Relating the use of medicine to the divine economy, Augustine writes,

The art of medicine remains the same and quite unchanged, but it changes its prescriptions for the sick, since the state of their health changes. So the divine providence remains entirely without chang, but comes to the aid of mutable creatures in various ways, and commands or forbids different things at different times according to the different stages of their disease...
In keeping with this imagery the fathers saw God's concessions in the Old Testament as necessary for the "curing" of Israel.

The ultimate expression of divine condescension for the fathers is the Incarnation. Jesus stoops down, becoming man, in order to make us partakers in the divine nature. John Chrysostom writes,
"Do you see that he did many things so as to give an example? A teacher who is full of wisdom stammers along with his stammering young students. But the teacher's stammering does not come from a lack of learning; it is a sign of the concern he feels toward the children. In the same way, Christ did not do these things because of the lowliness of his essence, he did them as a condescension" [On the incompreh., X, 2, 786. Cited in Benin, 70].
Athanasius thus writes, "In like manner then, if the blessed Peter speak of the Divine Word also, as sent to the children of Israel by Jesus Christ, it is not necessary to understand that the Word is one and Christ another, but that they were one and the same by reason of the uniting which took place in His divine and loving condescension and becoming man. [Discourse IV Against the Arians, 31]."

As a post-script to this essay, we might wonder what God's example of accommodation and condescension mean for us as parents, teachers and catechists. If Scripture reveals a divine pedagogy, how might we apply that model to the way we raise up children in the faith today? Comments are of course welcome.

Listen to me on the radio...


I haven't posted on this in a while, but just a reminder--I am still on the radio every Friday from 2-3pm Eastern Time (11am-12pm Pacific).

To listen on-line go here and click the "Radio" tab (you'll figure it out from there).

To find a radio station in your area go here.

And you can also listen in on SIRIUS Satellite Radio [channel 160] or shortwave.

Samuel as the New Moses

Like Joshua, Samuel is also presented as a new Moses. Like Moses, Samuel
-- is given up at birth (Exod 2; 1 Sam 1:21-28)
-- he receives a divine call (Exod 3:4; 1 Sam 3:4)
-- he intercedes for Israel after they have sinned (Ex 32; 1 Sam 7:7-14)
-- he leads Israel in battle (Deut 2; 1 Sam 7)
-- he anoints leaders (Lev 8; 1 Sam 10, 16)
-- he renews the covenant (Deut 31; 1 Sam 7)
-- he presents Israel with future consequences of their decisions (Deut 28-30; 1 Sam 12)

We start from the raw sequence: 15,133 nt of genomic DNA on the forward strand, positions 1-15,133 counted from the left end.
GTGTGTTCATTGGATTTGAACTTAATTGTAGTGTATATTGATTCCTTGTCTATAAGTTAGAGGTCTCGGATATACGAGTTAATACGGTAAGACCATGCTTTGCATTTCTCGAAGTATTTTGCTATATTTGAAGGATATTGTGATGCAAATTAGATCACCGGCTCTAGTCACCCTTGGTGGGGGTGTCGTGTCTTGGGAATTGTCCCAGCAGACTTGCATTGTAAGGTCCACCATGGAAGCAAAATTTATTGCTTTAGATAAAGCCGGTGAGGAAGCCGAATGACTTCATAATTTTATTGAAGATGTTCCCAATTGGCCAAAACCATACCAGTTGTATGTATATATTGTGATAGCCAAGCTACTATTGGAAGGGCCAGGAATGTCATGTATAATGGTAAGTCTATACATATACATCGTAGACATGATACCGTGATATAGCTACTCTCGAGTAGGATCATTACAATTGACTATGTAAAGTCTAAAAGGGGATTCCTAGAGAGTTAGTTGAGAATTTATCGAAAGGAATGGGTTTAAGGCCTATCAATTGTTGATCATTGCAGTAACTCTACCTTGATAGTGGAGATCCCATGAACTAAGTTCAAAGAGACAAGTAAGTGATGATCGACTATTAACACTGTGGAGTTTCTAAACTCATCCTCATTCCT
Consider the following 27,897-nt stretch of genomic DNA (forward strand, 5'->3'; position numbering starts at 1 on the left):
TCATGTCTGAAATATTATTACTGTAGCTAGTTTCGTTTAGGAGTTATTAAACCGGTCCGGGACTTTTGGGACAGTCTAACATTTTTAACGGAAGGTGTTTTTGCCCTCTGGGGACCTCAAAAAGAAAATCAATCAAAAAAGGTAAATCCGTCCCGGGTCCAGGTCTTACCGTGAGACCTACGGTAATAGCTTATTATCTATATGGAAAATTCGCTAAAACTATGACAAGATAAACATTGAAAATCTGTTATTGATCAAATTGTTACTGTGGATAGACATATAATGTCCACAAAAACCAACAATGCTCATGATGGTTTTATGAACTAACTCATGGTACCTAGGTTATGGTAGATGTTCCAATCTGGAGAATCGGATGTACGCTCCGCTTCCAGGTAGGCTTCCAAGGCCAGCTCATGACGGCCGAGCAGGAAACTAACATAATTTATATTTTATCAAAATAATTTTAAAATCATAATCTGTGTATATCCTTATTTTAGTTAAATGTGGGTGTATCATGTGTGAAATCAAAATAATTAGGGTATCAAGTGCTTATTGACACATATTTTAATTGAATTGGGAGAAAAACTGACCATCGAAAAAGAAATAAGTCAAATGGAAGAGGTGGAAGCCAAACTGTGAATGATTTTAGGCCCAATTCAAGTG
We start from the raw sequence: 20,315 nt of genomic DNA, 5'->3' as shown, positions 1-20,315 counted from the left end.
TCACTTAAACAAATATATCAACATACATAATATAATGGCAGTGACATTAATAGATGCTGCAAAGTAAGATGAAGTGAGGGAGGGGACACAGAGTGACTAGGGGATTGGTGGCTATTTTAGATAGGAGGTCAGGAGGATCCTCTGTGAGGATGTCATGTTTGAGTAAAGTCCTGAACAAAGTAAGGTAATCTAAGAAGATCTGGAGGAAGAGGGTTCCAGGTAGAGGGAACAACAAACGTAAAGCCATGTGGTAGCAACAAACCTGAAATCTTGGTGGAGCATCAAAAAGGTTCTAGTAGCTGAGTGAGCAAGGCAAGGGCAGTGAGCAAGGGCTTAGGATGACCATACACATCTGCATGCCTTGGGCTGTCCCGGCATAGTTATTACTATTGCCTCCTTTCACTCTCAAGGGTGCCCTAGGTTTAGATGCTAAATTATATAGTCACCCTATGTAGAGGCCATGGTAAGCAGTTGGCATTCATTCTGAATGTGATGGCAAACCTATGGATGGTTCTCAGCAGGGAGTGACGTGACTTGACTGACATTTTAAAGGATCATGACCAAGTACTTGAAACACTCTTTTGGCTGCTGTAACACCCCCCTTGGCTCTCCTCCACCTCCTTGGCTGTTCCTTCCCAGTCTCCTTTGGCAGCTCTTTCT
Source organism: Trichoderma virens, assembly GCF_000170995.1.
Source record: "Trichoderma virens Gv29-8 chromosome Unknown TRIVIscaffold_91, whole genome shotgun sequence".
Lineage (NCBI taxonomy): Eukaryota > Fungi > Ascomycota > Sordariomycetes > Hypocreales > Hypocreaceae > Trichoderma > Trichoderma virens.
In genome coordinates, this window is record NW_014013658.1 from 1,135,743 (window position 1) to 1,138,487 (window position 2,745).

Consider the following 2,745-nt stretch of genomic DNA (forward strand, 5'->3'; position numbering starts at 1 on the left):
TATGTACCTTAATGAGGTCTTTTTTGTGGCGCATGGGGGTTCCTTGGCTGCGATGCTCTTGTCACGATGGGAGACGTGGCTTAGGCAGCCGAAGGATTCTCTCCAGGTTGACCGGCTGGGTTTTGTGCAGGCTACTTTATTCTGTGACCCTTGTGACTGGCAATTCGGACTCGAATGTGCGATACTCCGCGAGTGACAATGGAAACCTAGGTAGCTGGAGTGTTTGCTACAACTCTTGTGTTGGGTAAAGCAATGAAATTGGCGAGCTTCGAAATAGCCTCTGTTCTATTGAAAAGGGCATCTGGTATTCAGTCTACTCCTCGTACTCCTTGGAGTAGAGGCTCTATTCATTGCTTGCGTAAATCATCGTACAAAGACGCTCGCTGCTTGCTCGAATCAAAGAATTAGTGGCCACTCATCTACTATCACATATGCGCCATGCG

Tuesday, October 17, 2006

Joshua: a New Moses


Jesus' name in Hebrew is "Joshua". It is often hard for us to appreciate the significance of this. What connection is there between Jesus and Joshua? Well, Joshua is presented as a New Moses--much like Jesus later is.

Like Moses, Joshua...
-- rules Israel with the book of the law Moses had written (Josh 1:8-9)
-- leads Israel through waters that are miraculously parted (the Red Sea/the Jordan) (Josh 3-4)
-- removes his shoes in the presence of God (Josh 5:15; Exod 3:5)
-- intercedes for the nation when they have transgressed the covenant (Josh 7:7-9; Exod 32:11-14; Deut 9:25-29)
-- leads them in a Passover (Josh 5:10-11; Exod 11-12)
-- serves a military leader (Joshua 12:1-6: Moses’ victories; 12:7-24: Joshua’s victories)
-- makes provisions for the allotment of the land (Josh 13:8-32, 14:1ff)
-- renews the covenant (Joshua follows the prescriptions laid out by Moses in Deut 27:1-8 (cf. Josh 8)

Thursday, October 05, 2006

Dei Verbum and Divine Pedagogy (Part 2)

Be sure to read Part 1.

Dei Verbum 15 affirms that the Old Testament, though inspired Scripture, contains "some things which are incomplete and temporary." As we saw from Paul's explanation in Galatians, this view is consistent with the New Testament. In fact, Jesus also makes this point.

In Matthew 19, Jesus is asked a question about divorce and remarriage. Of course, in the book of Deuteronomy Moses makes provisions for divorce. Jesus responds by saying, "“For your hardness of heart Moses allowed you to divorce your wives, but from the beginning it was not so” (Matt 19:8).

The allowance made for divorce in Deuteronomy is a great example of divine accommodation and pedagogy. From the beginning, "it was not so," however, Moses had to make a provision for it in Deuteronomy. Why?